hort.net Seasonal photo, (c) 2006 Christopher P. Lindsey, All Rights Reserved: do not copy
articles | gallery of plants | blog | tech blog | plant profiles | patents | mailing lists | top stories | links | shorturl service | tom clothier's archive0
Gallery of Plants
Tech Blog
Plant Profiles
Mailing Lists
    Search ALL lists
    Search help
    Subscription info
Top Stories
sHORTurl service
Tom Clothier's Archive
 Top Stories
New Trillium species discovered

Disease could hit Britain's trees hard

Ten of the best snowdrop cultivars

Plant protein database helps identify plant gene functions

Dendroclimatologists record history through trees

Potato beetle could be thwarted through gene manipulation

Hawaii expands coffee farm quarantine

Study explains flower petal loss

RSS story archive

Re: Some photos posted

  • Subject: Re: [iris-photos] Some photos posted
  • From: "jgcrump" jgcrump@erols.com
  • Date: Wed, 9 Mar 2005 21:30:20 -0500

Neil  --  The quality of your most recently-posted photos should make anyone who is challenged by current photographic technology take heart.  --  Griff
----- Original Message -----
Sent: Wednesday, March 09, 2005 6:09 PM
Subject: Re: [iris-photos] Some photos posted

Griff Crump asked, " What camera took that photo, please? --  Griff"
Neil responds:
Two or three years ago two of my daughters made me a gift of a digital Nikon CoolPix 5000.  It has bells and whistles far beyond what I'll ever need, but since I've used Nikon film cameras exclusively since the early 1970's I did have a "wish list."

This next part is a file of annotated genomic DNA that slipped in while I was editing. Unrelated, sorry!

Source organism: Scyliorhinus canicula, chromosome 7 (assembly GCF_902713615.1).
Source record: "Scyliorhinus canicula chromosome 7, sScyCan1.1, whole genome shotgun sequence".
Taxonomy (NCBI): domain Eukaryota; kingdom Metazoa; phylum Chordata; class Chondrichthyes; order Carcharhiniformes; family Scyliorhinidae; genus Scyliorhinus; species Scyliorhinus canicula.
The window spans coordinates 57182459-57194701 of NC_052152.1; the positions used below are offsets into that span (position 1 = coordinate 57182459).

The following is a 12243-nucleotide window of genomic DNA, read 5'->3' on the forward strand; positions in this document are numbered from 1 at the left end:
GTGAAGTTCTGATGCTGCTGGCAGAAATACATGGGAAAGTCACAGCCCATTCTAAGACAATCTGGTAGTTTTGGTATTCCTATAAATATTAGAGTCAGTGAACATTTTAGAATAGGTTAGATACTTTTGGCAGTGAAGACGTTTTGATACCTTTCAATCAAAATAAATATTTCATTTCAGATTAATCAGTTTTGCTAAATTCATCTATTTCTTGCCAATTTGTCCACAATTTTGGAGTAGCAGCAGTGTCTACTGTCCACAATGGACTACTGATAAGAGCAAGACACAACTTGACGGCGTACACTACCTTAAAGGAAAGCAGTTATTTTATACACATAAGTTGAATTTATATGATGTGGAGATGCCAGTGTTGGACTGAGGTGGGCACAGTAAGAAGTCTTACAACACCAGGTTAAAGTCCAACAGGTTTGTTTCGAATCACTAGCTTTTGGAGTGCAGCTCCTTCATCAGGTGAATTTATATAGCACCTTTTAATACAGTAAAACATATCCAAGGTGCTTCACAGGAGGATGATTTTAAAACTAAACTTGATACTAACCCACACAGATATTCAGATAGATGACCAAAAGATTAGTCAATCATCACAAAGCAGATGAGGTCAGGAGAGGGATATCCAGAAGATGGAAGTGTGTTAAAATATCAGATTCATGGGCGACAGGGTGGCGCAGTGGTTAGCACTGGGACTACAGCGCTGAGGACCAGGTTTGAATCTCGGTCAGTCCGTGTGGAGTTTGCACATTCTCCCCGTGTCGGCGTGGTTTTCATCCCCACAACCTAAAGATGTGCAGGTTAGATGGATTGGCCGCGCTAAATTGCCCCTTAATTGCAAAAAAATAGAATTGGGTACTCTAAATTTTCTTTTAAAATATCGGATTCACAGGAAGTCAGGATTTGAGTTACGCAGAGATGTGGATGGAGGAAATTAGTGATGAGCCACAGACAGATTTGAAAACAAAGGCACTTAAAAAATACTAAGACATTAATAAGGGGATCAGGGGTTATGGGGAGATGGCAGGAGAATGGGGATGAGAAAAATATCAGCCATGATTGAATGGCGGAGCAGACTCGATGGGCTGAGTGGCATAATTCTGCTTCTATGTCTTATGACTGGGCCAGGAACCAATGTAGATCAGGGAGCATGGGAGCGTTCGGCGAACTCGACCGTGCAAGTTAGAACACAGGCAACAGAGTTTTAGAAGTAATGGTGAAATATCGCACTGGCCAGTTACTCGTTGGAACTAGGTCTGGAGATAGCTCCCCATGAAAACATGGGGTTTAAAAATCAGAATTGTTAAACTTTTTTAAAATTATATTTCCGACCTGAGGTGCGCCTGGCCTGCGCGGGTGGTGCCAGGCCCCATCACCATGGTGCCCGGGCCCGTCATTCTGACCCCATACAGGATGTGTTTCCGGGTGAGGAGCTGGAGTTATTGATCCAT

I'd always used rangefinder cameras before the Nikon SLR's, but this CoolPix I have found difficult to get used to.  My fingers aren't as supple as they once were, and I'm so used to framing and focusing on screen I find the rangefinder difficult in my post-SLR days.
My attempts to use the digital swing-out screen doesn't work well in sunlight--I can't see the image.  The result is that my "learning curve" is neither steep nor regular.  At least I can erase the flubs--and edit them on the computer to heart's content provided the original image is usable.
The autofocus works fine--provided I have the camera set on "tulip," the close or macro range.  I've discovered I have to double check this just before I shoot, as the camera seems able to reset itself from the time I think I have it right.
I juggle the "simple" how-to-use book, the camera, and my intentions with some awkwardness.  Slowly, the images have gotten sharper, more focused, but still not as well framed in-camera as I'd like.  I've also discovered the light quality makes a very great difference on trueness of color from the garden to the computer screen.
The three photos--Happenstance, Paris Fashion and Miah Jane--are the only some of the few of the many I've attempted of what grows here that please me entirely.
Miah Jane is indeed a beauty, is she not!  I think Tom Parkhill has some others that are equally good.  The Knoxville area seems to have acquired a group of dedicated, hardworking iris folk, including several raising seedlings.
Neil Mogensen  z  7  western NC mountains

Yahoo! Groups Sponsor
click here
Web Bug from http://us.adserver.yahoo.com/l?M=298184.6018725.7038619.3001176/D=groups/S=:HM/A=2593423/rand=536802275

Yahoo! Groups Links

Other Mailing lists | Author Index | Date Index | Subject Index | Thread Index

 © 1995-2017 Mallorn Computing, Inc.All Rights Reserved.
Our Privacy Statement